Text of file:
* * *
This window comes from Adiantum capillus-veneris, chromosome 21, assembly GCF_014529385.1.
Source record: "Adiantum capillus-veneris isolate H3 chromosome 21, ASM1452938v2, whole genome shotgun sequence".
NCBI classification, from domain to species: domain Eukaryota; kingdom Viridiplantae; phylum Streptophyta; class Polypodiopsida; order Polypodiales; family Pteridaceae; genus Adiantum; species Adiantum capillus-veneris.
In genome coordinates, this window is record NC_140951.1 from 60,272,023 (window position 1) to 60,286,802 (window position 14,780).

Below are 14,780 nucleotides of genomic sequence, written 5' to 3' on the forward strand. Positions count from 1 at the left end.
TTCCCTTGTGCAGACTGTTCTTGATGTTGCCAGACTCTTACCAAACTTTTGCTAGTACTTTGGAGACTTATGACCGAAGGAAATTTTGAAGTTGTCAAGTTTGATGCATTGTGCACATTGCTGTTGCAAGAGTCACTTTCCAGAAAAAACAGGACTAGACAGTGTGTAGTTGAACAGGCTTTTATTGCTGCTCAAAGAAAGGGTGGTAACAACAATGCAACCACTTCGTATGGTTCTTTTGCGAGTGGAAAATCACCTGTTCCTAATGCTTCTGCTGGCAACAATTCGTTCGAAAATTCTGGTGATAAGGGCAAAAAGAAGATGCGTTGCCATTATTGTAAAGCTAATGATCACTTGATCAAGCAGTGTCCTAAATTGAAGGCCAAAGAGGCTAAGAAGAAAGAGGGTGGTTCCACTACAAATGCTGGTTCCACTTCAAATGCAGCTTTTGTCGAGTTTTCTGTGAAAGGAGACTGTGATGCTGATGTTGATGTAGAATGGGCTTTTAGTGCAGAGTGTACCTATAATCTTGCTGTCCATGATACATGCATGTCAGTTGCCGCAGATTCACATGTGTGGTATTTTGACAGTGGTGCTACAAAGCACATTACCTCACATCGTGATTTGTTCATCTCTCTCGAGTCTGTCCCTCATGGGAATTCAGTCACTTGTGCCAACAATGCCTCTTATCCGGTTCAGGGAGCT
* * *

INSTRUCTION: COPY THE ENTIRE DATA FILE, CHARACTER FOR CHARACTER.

This window comes from Adiantum capillus-veneris, chromosome 21, assembly GCF_014529385.1.
Source record: "Adiantum capillus-veneris isolate H3 chromosome 21, ASM1452938v2, whole genome shotgun sequence".
NCBI classification, from domain to species: domain Eukaryota; kingdom Viridiplantae; phylum Streptophyta; class Polypodiopsida; order Polypodiales; family Pteridaceae; genus Adiantum; species Adiantum capillus-veneris.
In genome coordinates, this window is record NC_140951.1 from 60,272,023 (window position 1) to 60,286,802 (window position 14,780).

Below are 14,780 nucleotides of genomic sequence, written 5' to 3' on the forward strand. Positions count from 1 at the left end.
TTCCCTTGTGCAGACTGTTCTTGATGTTGCCAGACTCTTACCAAACTTTTGCTAGTACTTTGGAGACTTATGACCGAAGGAAATTTTGAAGTTGTCAAGTTTGATGCATTGTGCACATTGCTGTTGCAAGAGTCACTTTCCAGAAAAAACAGGACTAGACAGTGTGTAGTTGAACAGGCTTTTATTGCTGCTCAAAGAAAGGGTGGTAACAACAATGCAACCACTTCGTATGGTTCTTTTGCGAGTGGAAAATCACCTGTTCCTAATGCTTCTGCTGGCAACAATTCGTTCGAAAATTCTGGTGATAAGGGCAAAAAGAAGATGCGTTGCCATTATTGTAAAGCTAATGATCACTTGATCAAGCAGTGTCCTAAATTGAAGGCCAAAGAGGCTAAGAAGAAAGAGGGTGGTTCCACTACAAATGCTGGTTCCACTTCAAATGCAGCTTTTGTCGAGTTTTCTGTGAAAGGAGACTGTGATGCTGATGTTGATGTAGAATGGGCTTTTAGTGCAGAGTGTACCTATAATCTTGCTGTCCATGATACATGCATGTCAGTTGCCGCAGATTCACATGTGTGGTATTTTGACAGTGGTGCTACAAAGCACATTACCTCACATCGTGATTTGTTCATCTCTCTCGAGTCTGTCCCTCATGGGAATTCAGTCACTTGTGCCAACAATGCCTCTTATCCGGTTCAGGGAGCT